Unbridled joy - what Sheffield fans felt as England made it through to their first men's Euros final in history
Football fans gathered in pubs and bars across Sheffield last night to watch the most important men’s England match in 25 years.
England faced off against Denmark for a chance to take on Italy in the Euro 2020 final, and at Blend Kitchen, the pre-game atmosphere was one of excitement and apprehension.
I had been at the Stag’s Head much earlier in the day, and staff there were anticipating a full house by 4PM, despite the wet conditions.
It seemed unlikely that there would be many empty seats across the Sheffield venues that were screening the match.
At Blend Kitchen, the place was packed out, and groups of fans hurriedly ordered drinks and food before kick-off.
The game began and England seemed to be the stronger team for the first ten minutes, but they quickly started to give away chances, and it seemed only a matter of time until Denmark took advantage.
When Damsgaard scored in the 30th minute, ending England’s run of clean sheets and putting them on the back foot, there were groans throughout the bar.
There was a feeling that England needed to equalise before half time, and when Saka’s cross led to a Danish own goal in the 39th minute, there was renewed cheering and chanting.
Confidence was restored but going into the second half, it felt like it was anybody’s game.
Sheffield’s Harry Maguire was given a yellow card for catching Kjaer with an outstretched arm. Both he and fans from his hometown were furious with the decision.
Through much of the second half, the bar became eerily quiet as England found themselves a lot of opportunities but failed to make anything of them.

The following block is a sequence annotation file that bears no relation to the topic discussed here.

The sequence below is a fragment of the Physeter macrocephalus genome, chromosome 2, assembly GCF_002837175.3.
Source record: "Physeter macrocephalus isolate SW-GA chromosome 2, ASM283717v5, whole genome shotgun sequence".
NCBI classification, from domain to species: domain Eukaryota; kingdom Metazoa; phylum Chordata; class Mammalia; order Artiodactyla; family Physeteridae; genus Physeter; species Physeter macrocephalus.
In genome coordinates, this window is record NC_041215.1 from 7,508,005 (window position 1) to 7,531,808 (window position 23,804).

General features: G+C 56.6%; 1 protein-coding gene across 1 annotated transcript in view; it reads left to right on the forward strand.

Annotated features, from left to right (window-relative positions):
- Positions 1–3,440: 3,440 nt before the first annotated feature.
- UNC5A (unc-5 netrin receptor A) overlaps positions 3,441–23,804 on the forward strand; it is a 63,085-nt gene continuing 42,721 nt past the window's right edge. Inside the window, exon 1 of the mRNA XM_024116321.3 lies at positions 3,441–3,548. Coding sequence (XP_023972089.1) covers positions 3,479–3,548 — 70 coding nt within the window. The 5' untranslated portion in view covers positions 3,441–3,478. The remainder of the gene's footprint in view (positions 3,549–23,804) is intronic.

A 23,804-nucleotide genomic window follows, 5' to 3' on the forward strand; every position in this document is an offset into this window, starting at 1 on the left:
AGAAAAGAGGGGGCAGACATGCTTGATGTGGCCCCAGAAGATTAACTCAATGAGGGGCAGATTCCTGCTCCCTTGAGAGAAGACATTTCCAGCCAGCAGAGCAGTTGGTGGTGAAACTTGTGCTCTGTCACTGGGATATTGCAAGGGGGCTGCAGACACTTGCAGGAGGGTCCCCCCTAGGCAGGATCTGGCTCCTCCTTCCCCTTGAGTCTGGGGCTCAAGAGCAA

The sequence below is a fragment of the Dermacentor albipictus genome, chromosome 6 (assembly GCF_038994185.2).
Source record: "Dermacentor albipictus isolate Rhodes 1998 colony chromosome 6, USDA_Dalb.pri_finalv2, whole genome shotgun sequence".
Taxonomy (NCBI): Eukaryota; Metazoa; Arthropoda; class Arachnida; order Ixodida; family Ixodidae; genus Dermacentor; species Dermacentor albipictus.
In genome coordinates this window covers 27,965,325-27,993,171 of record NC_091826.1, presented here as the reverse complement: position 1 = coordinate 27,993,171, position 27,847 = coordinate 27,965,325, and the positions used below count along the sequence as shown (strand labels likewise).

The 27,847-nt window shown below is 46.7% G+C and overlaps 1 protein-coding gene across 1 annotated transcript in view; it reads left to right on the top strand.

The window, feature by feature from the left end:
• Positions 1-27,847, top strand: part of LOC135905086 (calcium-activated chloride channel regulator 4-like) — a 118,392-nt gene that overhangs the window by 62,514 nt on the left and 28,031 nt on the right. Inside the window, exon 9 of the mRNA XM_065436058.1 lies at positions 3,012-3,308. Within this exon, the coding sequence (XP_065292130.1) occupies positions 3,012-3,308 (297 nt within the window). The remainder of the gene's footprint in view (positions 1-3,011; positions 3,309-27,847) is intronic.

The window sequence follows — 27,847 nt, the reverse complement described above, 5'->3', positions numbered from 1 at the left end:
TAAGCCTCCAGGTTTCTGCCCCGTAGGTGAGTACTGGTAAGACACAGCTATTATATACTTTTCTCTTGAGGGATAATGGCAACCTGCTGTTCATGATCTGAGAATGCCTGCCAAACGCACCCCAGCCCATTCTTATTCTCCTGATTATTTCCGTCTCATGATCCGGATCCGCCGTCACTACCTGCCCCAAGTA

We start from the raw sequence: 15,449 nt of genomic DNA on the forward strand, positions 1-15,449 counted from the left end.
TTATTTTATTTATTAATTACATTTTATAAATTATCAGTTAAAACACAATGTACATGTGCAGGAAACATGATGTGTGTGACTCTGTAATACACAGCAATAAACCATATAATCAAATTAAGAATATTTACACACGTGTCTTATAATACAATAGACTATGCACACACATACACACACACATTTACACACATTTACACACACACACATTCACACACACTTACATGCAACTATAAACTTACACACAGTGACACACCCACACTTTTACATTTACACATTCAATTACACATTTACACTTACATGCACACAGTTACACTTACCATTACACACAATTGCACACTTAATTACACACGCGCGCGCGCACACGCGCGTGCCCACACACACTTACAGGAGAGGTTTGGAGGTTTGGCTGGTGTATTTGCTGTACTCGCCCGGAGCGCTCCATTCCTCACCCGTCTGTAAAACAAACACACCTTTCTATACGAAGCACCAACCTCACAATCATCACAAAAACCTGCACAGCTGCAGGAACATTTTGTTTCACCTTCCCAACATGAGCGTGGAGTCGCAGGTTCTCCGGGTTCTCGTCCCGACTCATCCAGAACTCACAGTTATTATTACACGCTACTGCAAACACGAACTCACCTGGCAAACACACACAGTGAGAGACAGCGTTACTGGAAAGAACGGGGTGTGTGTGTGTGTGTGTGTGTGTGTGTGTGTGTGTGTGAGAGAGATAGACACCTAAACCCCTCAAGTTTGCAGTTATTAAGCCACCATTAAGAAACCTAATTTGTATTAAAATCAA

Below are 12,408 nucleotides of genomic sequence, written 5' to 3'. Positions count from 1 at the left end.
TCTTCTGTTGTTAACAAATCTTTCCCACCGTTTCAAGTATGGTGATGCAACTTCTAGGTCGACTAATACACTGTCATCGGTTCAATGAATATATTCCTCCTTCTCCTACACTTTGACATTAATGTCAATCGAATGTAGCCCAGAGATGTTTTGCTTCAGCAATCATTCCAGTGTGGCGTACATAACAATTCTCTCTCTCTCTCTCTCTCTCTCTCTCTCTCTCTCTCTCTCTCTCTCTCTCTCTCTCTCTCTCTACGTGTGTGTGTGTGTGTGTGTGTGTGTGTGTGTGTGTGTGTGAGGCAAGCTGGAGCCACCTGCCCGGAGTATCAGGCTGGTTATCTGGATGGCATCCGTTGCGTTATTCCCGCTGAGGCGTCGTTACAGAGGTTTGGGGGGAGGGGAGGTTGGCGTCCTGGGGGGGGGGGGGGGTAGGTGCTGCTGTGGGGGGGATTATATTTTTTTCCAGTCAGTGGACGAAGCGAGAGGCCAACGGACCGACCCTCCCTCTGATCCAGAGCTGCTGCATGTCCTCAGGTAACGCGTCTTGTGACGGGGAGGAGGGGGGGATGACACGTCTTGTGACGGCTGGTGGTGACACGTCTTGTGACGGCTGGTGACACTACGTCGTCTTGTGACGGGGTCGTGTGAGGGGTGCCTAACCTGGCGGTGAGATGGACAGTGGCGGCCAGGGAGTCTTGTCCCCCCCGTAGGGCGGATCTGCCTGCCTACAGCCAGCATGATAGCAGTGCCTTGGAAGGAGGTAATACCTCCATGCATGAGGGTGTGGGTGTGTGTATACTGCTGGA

When the television in the bar gave a warning that it would switch off after one minute, you’d think England had conceded again, as those watching bellowed for help.
Fortunately, order was restored when a member of staff pressed a button on the remote, and was met by a cacophony of cheers.
After 90 minutes plus 6 minutes injury time it was still 1-1, and everyone in the bar braced themselves for extra time.
Kane was awarded a dubious penalty in the 104th minute and, as he stepped up to take it, no-one made a sound.
His penalty was weak and bounced out of Schmeichel’s hands, to a string of gasps in the bar, but Kane quickly tapped the ball into the net.
The bar lit up, chants of “it’s coming home” and “Southgate you’re the one” drowned out all else, with only 15 minutes left to play.
When, blissfully, the final whistle blew, signalling that England had made it to their first men’s international football tournament final since 1966, the fans let loose.
Outside the bar, cars beeped their horns incessantly, Three Lions blared from every taxi, and a jubilant fan slapped me on the bottom.
It really did feel like maybe, this time, football was coming home.
England will take on Italy on Sunday at 8PM, and if they win, every bar in Sheffield will be filled with the sounds of fans who, after 55 years of waiting, have once again tasted victory.